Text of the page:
A Dark Saying: Wealth in Bad Hands
Psalm 49:1-20
Hear this, all you people; give ear, all you inhabitants of the world:…

The author and the date of this psalm are alike unknown. There are, however, matters concerning it of much more importance, which we do know. One of these is that the writer was a believer in God; and that while the dark problems of life perplexed him, as they do and have done so many others, he saw light above and beyond them. Another is that in this psalm we have the words of one who had "inclined his ear" to hear what the great Speaker would say unto him, and what he would have him write. He would not put pen to paper till he received the word from heaven. "Antequam ad alios loquar, prius devote audiam ipse Spiritum Sanctum intus me erudientem." "In the words, 'I will incline mine ear to a similitude,' it is plainly implied that the wisdom which the psalmist would communicate is no self-sprung possession, but one that has been acquired by him... he only brought forth what he had learned in the school of God" (Hengstenberg, in loc.). The theme of the psalm is suggested by the fact, so often observed, that much of the world's wealth is in the hands of the ungodly. Concerning it, "in Psalm 37. David, in Psalm 49. the sons of Korah, and in Psalm 73. Asaph, teach the same truth" (Fausset, p. 258). In dealing therewith we shall portion out the homiletic expositions in three distinct outlines. In this we deal with the darker side of the theme.

I. ONE OF LIFE'S MOST PERPLEXING FACTS IS THAT SO MUCH WEALTH SHOULD BE IN BAD HANDS. No observant man can fail to see many illustrations of this. The greatness assumed by the rich often overshadows humbler souls. It sets them wondering why God should let so many of his people struggle with poverty while many of the ungodly are rolling in wealth. And, to the eye of sense, it darkens the world's outlook when, while "money answereth all things," the great bulk of it should be possessed by the godless, the selfish, the oppressors, and the vile. The fact creates fear (ver. 5) in the evil day, since those who have the money-power, and are in a sense the lords of the world, use their power unrighteously. So much so that our Lord employs the striking epithet, "the mammon of unrighteousness ' (Luke xvh). Only one hint, indeed, is given, in the word "iniquity" (ver. 5), that these rich men are evil men. "But this seems to be designed, as m our Lord's parable of the rich man and Lazarus, to show that the selfish, proud, boastful use of riches, the mere luxuriousness of wealth, apart from violence or unscrupulousness of conduct, is evil, and finds its end in the outer darkness" But let us note -


1. Wealth cannot screen from death (vers. 7, 8, 12). There may be (Leviticus 25:47-55), according to the Law, redemption from poverty; but no brother has any ransom price wherewith to prevent death or to deliver from it. Then, it must be given up altogether.

2. After death the wealth cannot be controlled; it is left to others (ver. 10).

3. The departed one must see corruption (ver. 10).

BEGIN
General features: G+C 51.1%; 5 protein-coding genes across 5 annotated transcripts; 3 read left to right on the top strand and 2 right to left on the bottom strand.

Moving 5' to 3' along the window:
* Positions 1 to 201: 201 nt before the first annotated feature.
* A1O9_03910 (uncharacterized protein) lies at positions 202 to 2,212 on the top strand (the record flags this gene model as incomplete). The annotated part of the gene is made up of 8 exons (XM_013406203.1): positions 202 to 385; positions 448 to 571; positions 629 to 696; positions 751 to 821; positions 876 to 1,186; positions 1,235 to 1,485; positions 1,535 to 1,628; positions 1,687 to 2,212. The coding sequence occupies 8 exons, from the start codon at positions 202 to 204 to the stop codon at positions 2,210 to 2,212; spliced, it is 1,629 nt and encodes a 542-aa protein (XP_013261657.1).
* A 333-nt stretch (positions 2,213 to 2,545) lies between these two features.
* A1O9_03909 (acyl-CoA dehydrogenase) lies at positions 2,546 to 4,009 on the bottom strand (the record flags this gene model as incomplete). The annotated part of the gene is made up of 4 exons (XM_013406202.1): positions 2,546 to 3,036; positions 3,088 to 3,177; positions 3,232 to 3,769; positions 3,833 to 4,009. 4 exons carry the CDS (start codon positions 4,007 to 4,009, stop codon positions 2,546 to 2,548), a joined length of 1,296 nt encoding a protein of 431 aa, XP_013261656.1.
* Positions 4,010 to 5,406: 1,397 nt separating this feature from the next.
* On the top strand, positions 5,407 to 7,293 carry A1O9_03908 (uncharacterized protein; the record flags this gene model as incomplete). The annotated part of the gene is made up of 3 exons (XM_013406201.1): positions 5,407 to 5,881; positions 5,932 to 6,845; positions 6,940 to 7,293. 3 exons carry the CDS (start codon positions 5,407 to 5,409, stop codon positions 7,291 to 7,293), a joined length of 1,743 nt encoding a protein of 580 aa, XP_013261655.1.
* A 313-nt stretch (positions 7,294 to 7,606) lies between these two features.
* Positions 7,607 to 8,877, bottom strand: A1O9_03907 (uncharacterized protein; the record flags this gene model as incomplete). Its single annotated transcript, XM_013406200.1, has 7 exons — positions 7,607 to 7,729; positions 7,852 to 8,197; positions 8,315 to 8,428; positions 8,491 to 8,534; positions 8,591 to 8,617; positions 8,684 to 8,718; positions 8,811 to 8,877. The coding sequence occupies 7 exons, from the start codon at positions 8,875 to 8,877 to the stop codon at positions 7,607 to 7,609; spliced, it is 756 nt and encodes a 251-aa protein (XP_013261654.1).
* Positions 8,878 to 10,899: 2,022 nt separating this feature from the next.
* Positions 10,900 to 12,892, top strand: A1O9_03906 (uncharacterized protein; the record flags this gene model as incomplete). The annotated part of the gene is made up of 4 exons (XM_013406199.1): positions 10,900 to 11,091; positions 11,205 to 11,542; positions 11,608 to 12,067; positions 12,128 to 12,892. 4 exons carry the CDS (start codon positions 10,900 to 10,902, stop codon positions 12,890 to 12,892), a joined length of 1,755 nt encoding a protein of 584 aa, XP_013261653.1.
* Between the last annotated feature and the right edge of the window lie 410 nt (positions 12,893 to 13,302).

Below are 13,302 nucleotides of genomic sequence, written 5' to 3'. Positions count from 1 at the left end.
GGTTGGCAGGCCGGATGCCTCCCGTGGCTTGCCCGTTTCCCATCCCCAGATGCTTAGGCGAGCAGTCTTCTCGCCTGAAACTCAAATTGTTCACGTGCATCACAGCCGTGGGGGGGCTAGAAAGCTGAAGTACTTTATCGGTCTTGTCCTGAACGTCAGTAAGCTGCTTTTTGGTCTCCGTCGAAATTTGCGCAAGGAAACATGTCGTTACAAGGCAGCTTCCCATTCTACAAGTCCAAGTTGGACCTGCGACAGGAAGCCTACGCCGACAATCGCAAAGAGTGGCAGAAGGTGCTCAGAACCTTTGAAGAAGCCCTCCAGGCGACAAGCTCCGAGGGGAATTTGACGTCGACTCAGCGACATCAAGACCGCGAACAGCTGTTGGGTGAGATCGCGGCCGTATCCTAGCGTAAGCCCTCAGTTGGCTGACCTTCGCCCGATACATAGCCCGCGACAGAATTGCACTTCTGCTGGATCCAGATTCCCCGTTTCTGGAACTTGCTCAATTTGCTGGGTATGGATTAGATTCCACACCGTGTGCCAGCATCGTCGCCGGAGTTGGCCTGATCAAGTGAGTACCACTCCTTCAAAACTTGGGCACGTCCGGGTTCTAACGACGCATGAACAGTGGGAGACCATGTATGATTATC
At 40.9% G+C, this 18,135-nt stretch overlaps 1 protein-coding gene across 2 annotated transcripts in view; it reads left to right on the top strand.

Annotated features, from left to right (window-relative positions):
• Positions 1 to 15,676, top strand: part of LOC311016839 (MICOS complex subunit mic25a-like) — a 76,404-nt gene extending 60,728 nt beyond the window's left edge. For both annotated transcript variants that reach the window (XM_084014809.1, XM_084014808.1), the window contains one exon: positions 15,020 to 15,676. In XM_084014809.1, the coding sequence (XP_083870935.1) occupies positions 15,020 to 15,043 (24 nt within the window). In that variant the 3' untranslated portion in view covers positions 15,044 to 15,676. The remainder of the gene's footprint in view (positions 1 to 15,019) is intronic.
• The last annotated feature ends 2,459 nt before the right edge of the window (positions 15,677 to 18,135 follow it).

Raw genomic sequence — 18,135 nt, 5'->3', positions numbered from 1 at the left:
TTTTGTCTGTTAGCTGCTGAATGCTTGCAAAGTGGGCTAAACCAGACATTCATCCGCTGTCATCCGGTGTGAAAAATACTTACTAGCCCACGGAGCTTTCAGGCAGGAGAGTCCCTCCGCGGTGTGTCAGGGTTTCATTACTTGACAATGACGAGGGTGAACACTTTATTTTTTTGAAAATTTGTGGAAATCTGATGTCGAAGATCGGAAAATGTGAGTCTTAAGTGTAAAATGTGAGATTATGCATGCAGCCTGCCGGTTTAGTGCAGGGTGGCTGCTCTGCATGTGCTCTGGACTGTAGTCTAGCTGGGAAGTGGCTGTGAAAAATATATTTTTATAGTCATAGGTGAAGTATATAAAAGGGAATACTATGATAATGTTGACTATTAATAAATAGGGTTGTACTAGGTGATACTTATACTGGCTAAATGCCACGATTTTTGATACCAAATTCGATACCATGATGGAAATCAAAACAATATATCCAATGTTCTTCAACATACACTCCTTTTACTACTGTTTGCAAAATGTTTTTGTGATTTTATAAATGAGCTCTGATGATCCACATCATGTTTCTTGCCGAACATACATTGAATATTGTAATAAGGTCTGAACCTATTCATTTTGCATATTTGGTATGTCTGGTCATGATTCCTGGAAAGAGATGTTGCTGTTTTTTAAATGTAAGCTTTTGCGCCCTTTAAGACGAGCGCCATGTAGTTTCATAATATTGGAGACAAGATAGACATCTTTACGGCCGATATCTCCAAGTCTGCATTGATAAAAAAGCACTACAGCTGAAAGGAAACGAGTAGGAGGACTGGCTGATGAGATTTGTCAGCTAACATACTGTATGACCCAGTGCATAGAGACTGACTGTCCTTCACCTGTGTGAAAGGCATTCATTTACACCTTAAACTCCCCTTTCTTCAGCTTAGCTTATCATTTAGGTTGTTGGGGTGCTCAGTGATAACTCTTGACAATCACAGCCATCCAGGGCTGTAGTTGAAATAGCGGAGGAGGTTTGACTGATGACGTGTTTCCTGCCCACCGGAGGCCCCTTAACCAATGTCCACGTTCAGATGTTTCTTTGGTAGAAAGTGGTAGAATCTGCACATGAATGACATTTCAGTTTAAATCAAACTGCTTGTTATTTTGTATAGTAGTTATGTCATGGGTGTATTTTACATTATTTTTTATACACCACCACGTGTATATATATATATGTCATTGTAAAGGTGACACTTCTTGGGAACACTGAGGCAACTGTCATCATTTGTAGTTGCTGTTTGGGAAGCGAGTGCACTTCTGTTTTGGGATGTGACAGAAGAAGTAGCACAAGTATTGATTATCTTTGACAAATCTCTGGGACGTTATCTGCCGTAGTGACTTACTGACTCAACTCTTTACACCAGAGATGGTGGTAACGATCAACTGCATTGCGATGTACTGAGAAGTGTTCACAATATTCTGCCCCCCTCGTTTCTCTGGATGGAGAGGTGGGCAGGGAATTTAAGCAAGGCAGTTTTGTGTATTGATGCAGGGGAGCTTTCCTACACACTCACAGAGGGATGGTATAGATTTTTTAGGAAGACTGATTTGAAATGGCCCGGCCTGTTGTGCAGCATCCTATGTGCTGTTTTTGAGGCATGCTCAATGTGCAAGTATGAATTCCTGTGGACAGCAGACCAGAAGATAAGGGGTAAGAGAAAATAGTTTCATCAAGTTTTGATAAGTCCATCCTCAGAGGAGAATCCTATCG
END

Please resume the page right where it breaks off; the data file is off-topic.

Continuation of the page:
4. He can carry nothing away (ver. 17; 1 Timothy 6:7). The "rich" one is "bankrupt" at the moment of death.


1. They trust in riches (ver. 6; Mark 10:24).

2. They boast of their wealth (ver. 6). Yet wealth can never ward off care or sickness.

3. They shut their eyes to their precarious holding of their wealth (ver. 11).

4. They even cherish "inward thoughts" of perpetuity (ver. 11).

5. They make special efforts to perpetuate their honour (vers. 11, 12).

6. They congratulate themselves on their greatness (ver. 18; Luke 12:19). And all the while they are "fools" in wisdom's eye (ver. 13).


1. Like the brutes, they will yet be reduced to silence (ver. 12). Their proud boasts will soon be stilled.

2. They will descend to Sheol; i.e. to the realm of the departed, Neither the word "Sheol" nor the word "Hades" contains per se any moral significance, nor does either word convey per se the notion of joy or sorrow. But the connection may give such significance to the words. Such is the case here and in Luke 16:23; in both the thought of evil and of sorrow is conveyed.

3. Death will shepherd them. They will be under him, for him to lead and feed them. What a shepherd - death!

4. Their flesh will consume away; their glory will be gone (vers. 14, 17, 19, 20). No light ahead!

5. In the great awakening, "in the morning " - the morning of the resurrection - the upright, whom they despised, shall have dominion over them (LXX., κατακυριεύσουσιν). The lordship was theirs during the night, because of their riches; in the morning that lordship will be transferred to the upright, because of their righteousness (Revelation 2:26, 27). Hence, note:

1. There is no reason to fear in the day of evil; for evil itself is in the restraint of infinite Power.

2. Where the world sees cleverness and riches, be it ours to see folly and poverty, if godliness be not also there! "The wicked is driven away in his wickedness." - C.

Parallel Verses
KJV: {To the chief Musician, A Psalm for the sons of Korah.} Hear this, all ye people; give ear, all ye inhabitants of the world:

WEB: Hear this, all you peoples. Listen, all you inhabitants of the world,

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